Knesset Speaker Reuven Rivlin has seen a few Knesset sessions open in his more than 20 years as a legislator, but this October, the veteran Likud MK is preparing for a real struggle.
With diplomatic issues looming in the foreground, Rivlin is ready for a fight on an entirely different – but not entirely unrelated – battleground. He is planning to take on the government to maintain the Knesset’s relevance as an independent authority, and promises to hit it at its weak point: If the government does not drastically change the format of the economic arrangements bill, he will not allow it to be submitted to the Knesset for a vote.
“Beyond the diplomatic issues, we see a serious struggle between the
executive authority and the Knesset, a struggle that is expressed
through the budget, the way that the government deals with challenges
within the coalition and especially with the handicap that is the need
to get the coalition members back in line for every vote,” Rivlin said.
The government has already approved the biennial budget for 2011-2012,
and it is now up to the Knesset to pass the budget, together with the
now-traditional economic arrangements bill that is tied to it. Since a
vote on the budget is considered to be a coalition test and any failure
to pass it is considered a no-confidence vote, coalition partners often
use the threat of opposing the budget to gain policy or budgetary
Although earlier this week, Rivlin said that he did not oppose
continuing what he emphasized was an “experiment” in passing a biennial
budget, he told The Jerusalem Post that it is at its root a battle in
the war over the role of the Knesset. “The government has tried to
bypass the Knesset with a biennial budget and the economic arrangements
bill,” complained Rivlin.
“The government uses the economic arrangements bill to bypass the
Knesset by including in it everything the government wants, even if it
has nothing to do with the budget.
“For instance, it is trying to bring back Wisconsin Plan in the bill,
despite the fact that it was struck down by the Knesset, with the
backing of MKs from the major coalition parties. Beyond that, it has
also included clauses giving more authority to police, decreasing the
number of judges sitting on an appeal and not obligating the government
to advertise tenders in newspapers.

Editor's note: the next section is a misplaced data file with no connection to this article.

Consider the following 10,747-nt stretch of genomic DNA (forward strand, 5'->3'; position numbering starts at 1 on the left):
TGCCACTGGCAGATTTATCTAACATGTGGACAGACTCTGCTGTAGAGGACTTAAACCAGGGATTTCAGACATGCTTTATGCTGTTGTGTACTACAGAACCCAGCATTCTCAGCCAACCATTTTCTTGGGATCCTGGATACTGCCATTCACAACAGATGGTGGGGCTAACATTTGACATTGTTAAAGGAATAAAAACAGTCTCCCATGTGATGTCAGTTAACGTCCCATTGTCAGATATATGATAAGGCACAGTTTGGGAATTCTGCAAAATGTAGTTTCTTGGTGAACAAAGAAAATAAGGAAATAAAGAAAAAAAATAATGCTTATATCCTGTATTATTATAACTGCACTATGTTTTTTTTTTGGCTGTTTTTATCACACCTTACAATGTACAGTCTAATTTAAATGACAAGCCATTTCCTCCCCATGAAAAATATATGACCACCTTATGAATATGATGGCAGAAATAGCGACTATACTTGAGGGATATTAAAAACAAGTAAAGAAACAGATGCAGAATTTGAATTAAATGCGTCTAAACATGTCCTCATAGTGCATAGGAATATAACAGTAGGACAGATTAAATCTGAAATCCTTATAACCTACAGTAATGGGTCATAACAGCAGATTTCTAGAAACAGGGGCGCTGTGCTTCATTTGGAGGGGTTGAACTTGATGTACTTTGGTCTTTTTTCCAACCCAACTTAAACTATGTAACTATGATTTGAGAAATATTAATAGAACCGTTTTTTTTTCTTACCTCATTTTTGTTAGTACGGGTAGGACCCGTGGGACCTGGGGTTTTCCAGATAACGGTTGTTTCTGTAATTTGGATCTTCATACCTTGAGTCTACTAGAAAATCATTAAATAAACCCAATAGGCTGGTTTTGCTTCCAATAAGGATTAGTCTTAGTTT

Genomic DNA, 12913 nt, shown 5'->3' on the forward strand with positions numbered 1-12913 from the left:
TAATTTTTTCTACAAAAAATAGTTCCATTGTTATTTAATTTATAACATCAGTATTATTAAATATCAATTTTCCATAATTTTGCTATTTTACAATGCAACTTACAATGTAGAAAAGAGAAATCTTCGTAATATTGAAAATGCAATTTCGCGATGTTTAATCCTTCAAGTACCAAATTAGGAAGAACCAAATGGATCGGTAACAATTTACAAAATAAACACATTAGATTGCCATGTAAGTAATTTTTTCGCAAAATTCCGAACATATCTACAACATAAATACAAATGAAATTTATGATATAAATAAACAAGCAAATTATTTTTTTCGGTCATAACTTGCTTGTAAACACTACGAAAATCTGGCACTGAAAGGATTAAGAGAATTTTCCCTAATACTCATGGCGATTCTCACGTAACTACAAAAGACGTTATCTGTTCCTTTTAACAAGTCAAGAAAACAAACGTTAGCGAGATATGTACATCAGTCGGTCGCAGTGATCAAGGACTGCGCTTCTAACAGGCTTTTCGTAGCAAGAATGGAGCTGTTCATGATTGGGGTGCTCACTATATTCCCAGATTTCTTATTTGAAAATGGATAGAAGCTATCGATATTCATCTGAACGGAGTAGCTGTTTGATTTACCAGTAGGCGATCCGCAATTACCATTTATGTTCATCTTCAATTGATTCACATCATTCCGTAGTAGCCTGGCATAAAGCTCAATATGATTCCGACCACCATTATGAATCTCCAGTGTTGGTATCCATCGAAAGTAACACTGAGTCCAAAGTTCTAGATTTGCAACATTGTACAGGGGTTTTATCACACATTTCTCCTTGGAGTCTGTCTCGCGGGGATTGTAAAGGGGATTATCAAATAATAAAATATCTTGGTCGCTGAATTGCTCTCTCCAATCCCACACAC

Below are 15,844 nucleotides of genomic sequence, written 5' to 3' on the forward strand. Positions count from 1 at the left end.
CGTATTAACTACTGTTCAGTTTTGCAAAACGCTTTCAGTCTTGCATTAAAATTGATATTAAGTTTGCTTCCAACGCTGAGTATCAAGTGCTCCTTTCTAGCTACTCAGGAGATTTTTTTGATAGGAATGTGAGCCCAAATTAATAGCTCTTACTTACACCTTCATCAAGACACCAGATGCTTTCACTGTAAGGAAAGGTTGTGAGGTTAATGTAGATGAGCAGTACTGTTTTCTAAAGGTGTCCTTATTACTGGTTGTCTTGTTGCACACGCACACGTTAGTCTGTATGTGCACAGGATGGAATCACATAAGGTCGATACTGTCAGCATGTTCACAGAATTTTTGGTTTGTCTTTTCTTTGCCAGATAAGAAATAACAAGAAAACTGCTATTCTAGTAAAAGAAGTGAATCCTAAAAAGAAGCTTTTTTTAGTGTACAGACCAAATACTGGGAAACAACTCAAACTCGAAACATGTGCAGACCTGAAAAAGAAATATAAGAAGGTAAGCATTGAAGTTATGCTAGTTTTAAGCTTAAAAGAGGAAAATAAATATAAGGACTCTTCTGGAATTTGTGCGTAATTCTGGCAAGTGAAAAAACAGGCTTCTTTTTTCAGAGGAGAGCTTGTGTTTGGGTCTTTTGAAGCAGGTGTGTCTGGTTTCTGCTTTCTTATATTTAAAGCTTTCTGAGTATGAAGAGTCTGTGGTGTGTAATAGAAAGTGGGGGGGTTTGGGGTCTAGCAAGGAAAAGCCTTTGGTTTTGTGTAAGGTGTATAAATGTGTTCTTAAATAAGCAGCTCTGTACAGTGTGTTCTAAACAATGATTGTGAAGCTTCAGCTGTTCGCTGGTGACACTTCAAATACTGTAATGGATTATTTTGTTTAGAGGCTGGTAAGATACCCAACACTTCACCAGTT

“These kinds of things make the Knesset redundant.
The Knesset can just meet every two years to pass the budget and an
economic arrangements bill that has everything the government wants, a
collection of laws that otherwise have no bearing on each other.”
“This makes sense financially because the Knesset costs NIS 500 million
every year to operate, and so if we just had elections every four years
and voted on a four-year budget and economic arrangements bill, we could
save NIS 2 billion,” offered Rivlin, with a pinch of the
tongue-in-cheek sarcasm for which he is known in the Knesset.
According to Rivlin, he initially agreed to extend the biennial budget
after the “OECD said it was an interesting experiment” and he agreed
with the Treasury that it needed another two years to see if it was an
effective governmental tool. “I agreed to extend the experiment in part
to see if it was effective for the economy. The finance minister [Yuval
Steinitz] asked for my moral support, and I agreed on condition that the
economic arrangements bill would not include non-budgetary clauses.”
That condition, Rivlin said, was quickly violated.
“They lied to themselves, because no one can get away with lying to me. I
will file the budget, but I won’t put the economic arrangements bill on
the Knesset’s agenda until they give us a bill that does not bypass the
Knesset. I will not allow that to happen,” he promised.
“I am not intervening in fiscal, monetary or economic policy,” he added,
explaining that the contents of the bill are anything but. “The
government’s expectation that we pass the bill in its entirety denies
the ability of each MK to vote according to his conscience. I cannot
allow a situation in which I am submitted a compendium of 100 laws, in
which I agree with 80, and then am forced to decide whether I approve
the 100 in spite of the 20, or reject all 100 because of the 20.”
THE ECONOMIC arrangements bill is the freshest bee in Rivlin’s bonnet,
but it is not the only one. He is also wary of a bill filed by MK Ophir
Akunis (Likud), seen as one of the MKs closest to Prime Minister
Binyamin Netanyahu, that would require a national referendum – but not a
Knesset vote – in the case of any final status agreement with the
Palestinians. The bill, hinted Rivlin, was coordinated from its earliest
days with the prime minister – a fact that does not deter him from
expressing his deep opposition to the initiative.
“Israel holds a referendum every four years, when it elects its representatives to the Knesset,” he said.
“When a government changes its opinion from what it presented to the
public, the Knesset can decide whether or not to approve it, but making a
referendum instead of the Knesset bypasses the Knesset. It’s like
saying [to the Knesset] who are you to decide.”
Rivlin does not deny the utility of a referendum as an additional
possibility, noting that “there are countries that require a referendum
for key issues, but referendum must be legislated without regard to
issues, not as a pressure tactic. A referendum can be done through clear
rules that are outlined in a constitution, after answers are reached to
questions, including who funds a referendum and who is responsible for
advertising the two positions.”
With three days left before the opening of the winter session, Rivlin’s
dance card for parliamentary fights appears to be quickly filling up –
even before taking into consideration questions of peace talks and
building in the settlements. And when the man with the speaker’s gavel
is ready for a fight, Knesset observers are guaranteed anything but a
boring – albeit long – session.